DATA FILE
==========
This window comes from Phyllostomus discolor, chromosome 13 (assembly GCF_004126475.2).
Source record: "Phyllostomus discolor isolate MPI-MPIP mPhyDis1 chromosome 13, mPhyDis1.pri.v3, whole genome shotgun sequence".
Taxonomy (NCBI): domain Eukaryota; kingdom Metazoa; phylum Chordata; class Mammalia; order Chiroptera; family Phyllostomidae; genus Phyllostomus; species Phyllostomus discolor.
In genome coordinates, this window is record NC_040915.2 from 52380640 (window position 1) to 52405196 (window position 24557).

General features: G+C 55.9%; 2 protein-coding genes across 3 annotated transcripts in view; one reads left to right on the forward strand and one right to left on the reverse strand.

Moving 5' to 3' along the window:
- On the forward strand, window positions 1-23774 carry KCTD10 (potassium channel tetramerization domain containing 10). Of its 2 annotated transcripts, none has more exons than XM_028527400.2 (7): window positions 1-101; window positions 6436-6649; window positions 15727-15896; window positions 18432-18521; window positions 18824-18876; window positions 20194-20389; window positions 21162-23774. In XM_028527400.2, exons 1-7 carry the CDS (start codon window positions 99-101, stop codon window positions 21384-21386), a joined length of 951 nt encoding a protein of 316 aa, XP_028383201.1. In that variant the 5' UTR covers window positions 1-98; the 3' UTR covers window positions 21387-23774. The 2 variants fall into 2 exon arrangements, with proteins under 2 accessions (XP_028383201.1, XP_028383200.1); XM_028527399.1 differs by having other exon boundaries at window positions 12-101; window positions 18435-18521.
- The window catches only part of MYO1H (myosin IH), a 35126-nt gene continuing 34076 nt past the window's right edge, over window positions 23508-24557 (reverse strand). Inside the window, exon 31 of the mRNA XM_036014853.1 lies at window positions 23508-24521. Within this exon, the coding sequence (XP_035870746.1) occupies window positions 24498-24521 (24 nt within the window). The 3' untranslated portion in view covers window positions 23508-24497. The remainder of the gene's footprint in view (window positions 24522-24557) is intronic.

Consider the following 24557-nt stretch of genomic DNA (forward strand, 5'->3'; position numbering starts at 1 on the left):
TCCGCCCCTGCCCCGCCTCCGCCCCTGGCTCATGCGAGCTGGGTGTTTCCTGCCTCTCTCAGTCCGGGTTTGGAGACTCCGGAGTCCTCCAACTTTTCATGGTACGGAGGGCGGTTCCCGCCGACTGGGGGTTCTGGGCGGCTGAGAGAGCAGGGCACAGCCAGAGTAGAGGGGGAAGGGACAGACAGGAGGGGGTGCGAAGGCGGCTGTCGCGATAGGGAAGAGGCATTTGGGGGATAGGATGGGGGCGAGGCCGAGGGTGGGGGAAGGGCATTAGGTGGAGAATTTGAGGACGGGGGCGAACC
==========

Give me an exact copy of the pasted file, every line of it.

This window comes from Phyllostomus discolor, chromosome 13 (assembly GCF_004126475.2).
Source record: "Phyllostomus discolor isolate MPI-MPIP mPhyDis1 chromosome 13, mPhyDis1.pri.v3, whole genome shotgun sequence".
Taxonomy (NCBI): domain Eukaryota; kingdom Metazoa; phylum Chordata; class Mammalia; order Chiroptera; family Phyllostomidae; genus Phyllostomus; species Phyllostomus discolor.
In genome coordinates, this window is record NC_040915.2 from 52380640 (window position 1) to 52405196 (window position 24557).

General features: G+C 55.9%; 2 protein-coding genes across 3 annotated transcripts in view; one reads left to right on the forward strand and one right to left on the reverse strand.

Moving 5' to 3' along the window:
- On the forward strand, window positions 1-23774 carry KCTD10 (potassium channel tetramerization domain containing 10). Of its 2 annotated transcripts, none has more exons than XM_028527400.2 (7): window positions 1-101; window positions 6436-6649; window positions 15727-15896; window positions 18432-18521; window positions 18824-18876; window positions 20194-20389; window positions 21162-23774. In XM_028527400.2, exons 1-7 carry the CDS (start codon window positions 99-101, stop codon window positions 21384-21386), a joined length of 951 nt encoding a protein of 316 aa, XP_028383201.1. In that variant the 5' UTR covers window positions 1-98; the 3' UTR covers window positions 21387-23774. The 2 variants fall into 2 exon arrangements, with proteins under 2 accessions (XP_028383201.1, XP_028383200.1); XM_028527399.1 differs by having other exon boundaries at window positions 12-101; window positions 18435-18521.
- The window catches only part of MYO1H (myosin IH), a 35126-nt gene continuing 34076 nt past the window's right edge, over window positions 23508-24557 (reverse strand). Inside the window, exon 31 of the mRNA XM_036014853.1 lies at window positions 23508-24521. Within this exon, the coding sequence (XP_035870746.1) occupies window positions 24498-24521 (24 nt within the window). The 3' untranslated portion in view covers window positions 23508-24497. The remainder of the gene's footprint in view (window positions 24522-24557) is intronic.

Consider the following 24557-nt stretch of genomic DNA (forward strand, 5'->3'; position numbering starts at 1 on the left):
TCCGCCCCTGCCCCGCCTCCGCCCCTGGCTCATGCGAGCTGGGTGTTTCCTGCCTCTCTCAGTCCGGGTTTGGAGACTCCGGAGTCCTCCAACTTTTCATGGTACGGAGGGCGGTTCCCGCCGACTGGGGGTTCTGGGCGGCTGAGAGAGCAGGGCACAGCCAGAGTAGAGGGGGAAGGGACAGACAGGAGGGGGTGCGAAGGCGGCTGTCGCGATAGGGAAGAGGCATTTGGGGGATAGGATGGGGGCGAGGCCGAGGGTGGGGGAAGGGCATTAGGTGGAGAATTTGAGGACGGGGGCGAACC